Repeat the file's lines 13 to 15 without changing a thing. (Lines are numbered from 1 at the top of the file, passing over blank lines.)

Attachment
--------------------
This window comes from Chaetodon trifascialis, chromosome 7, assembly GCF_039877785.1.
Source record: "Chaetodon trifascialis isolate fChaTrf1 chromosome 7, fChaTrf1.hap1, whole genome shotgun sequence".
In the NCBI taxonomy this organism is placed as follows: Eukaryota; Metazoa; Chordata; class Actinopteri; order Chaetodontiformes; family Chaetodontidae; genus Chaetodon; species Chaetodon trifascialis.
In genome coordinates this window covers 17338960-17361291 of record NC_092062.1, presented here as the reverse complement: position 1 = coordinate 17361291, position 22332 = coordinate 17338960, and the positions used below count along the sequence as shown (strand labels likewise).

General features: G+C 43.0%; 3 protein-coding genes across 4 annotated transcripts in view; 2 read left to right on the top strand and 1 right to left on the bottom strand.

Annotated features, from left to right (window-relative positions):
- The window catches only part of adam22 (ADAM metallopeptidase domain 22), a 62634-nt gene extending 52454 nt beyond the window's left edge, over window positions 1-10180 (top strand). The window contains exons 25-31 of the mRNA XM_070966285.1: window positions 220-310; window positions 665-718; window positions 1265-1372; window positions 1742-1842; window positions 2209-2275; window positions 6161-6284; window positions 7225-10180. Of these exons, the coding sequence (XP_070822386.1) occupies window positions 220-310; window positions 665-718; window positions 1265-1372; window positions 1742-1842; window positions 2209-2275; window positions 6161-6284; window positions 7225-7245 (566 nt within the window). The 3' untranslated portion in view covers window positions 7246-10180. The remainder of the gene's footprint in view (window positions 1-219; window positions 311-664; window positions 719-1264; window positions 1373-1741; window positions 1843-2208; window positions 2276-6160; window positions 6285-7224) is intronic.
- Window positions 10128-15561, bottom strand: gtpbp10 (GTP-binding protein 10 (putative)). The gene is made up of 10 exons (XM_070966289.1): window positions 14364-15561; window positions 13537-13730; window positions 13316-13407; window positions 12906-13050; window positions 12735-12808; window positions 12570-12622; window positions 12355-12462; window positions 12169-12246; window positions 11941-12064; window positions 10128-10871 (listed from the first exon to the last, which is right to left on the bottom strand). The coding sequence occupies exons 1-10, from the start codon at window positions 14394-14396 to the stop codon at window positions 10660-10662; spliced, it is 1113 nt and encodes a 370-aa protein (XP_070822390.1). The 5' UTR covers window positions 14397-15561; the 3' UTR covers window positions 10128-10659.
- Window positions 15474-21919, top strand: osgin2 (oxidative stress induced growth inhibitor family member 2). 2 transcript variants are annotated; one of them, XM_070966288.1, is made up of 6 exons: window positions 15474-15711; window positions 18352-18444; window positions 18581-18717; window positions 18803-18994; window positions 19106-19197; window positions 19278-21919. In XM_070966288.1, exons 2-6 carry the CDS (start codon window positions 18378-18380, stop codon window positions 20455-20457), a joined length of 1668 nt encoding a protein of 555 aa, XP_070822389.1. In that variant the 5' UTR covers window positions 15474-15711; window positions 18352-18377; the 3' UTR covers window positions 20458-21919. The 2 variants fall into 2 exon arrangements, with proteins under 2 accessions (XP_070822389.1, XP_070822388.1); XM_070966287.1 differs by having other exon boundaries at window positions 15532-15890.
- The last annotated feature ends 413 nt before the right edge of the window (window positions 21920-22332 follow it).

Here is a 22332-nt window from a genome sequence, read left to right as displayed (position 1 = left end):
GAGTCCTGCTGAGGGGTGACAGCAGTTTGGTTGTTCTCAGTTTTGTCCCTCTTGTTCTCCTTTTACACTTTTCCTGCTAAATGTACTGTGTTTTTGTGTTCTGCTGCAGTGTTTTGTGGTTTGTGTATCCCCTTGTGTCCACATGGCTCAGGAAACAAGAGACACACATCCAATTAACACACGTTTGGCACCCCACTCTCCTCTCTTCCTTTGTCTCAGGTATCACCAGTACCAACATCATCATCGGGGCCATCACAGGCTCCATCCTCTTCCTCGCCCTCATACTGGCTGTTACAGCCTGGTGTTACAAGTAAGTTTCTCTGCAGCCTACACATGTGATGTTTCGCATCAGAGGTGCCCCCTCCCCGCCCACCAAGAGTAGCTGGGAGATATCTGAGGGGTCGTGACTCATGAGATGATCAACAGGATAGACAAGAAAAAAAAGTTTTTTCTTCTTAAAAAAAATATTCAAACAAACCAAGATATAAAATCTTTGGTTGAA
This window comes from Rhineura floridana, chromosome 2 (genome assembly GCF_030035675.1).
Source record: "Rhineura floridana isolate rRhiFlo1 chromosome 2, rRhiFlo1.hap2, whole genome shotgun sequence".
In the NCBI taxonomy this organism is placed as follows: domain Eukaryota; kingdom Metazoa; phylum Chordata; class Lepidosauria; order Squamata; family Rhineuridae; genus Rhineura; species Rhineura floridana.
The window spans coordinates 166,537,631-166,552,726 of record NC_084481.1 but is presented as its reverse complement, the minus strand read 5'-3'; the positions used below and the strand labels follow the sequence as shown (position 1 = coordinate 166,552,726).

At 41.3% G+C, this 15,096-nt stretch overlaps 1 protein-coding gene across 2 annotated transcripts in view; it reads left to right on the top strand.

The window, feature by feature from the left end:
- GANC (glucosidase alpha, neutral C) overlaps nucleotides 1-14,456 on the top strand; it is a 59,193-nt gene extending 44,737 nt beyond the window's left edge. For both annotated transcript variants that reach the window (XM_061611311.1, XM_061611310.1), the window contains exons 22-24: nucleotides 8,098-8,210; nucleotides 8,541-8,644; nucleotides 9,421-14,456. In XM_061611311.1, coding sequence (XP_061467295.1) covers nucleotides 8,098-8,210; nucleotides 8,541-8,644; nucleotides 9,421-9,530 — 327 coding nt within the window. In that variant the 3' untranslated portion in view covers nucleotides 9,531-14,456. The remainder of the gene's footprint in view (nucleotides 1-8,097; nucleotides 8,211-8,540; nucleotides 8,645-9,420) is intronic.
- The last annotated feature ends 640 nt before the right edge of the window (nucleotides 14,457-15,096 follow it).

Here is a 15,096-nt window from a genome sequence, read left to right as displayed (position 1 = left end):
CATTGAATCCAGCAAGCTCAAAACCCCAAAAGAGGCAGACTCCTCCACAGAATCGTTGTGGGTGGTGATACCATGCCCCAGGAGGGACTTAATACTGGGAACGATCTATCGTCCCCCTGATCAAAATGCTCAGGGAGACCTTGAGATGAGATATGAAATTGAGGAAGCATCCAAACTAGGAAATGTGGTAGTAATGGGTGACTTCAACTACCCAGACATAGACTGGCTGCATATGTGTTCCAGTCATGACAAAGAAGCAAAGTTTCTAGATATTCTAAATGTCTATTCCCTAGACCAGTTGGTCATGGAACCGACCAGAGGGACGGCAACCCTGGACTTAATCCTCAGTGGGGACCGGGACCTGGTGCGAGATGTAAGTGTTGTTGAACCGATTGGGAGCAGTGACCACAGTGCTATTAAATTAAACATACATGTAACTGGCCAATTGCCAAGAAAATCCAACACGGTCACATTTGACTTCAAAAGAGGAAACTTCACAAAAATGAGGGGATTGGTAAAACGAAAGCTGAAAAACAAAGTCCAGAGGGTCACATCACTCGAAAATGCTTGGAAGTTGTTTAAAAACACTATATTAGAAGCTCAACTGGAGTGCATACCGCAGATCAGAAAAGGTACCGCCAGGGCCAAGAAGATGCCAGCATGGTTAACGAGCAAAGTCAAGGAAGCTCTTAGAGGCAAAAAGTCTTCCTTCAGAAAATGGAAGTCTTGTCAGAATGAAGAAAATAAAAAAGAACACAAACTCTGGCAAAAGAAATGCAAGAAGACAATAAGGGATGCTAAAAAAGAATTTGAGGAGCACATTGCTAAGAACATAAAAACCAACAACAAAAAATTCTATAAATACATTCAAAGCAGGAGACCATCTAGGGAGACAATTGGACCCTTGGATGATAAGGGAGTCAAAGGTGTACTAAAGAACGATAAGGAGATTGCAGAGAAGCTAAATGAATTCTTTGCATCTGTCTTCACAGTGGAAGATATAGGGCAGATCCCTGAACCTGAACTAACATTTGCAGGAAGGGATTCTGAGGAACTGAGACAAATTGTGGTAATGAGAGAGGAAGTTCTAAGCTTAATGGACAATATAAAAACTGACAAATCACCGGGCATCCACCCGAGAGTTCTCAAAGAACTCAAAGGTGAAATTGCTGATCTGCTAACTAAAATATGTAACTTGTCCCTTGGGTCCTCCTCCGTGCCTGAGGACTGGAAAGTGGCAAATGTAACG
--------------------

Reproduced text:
This window comes from Rhineura floridana, chromosome 2 (genome assembly GCF_030035675.1).
Source record: "Rhineura floridana isolate rRhiFlo1 chromosome 2, rRhiFlo1.hap2, whole genome shotgun sequence".
In the NCBI taxonomy this organism is placed as follows: domain Eukaryota; kingdom Metazoa; phylum Chordata; class Lepidosauria; order Squamata; family Rhineuridae; genus Rhineura; species Rhineura floridana.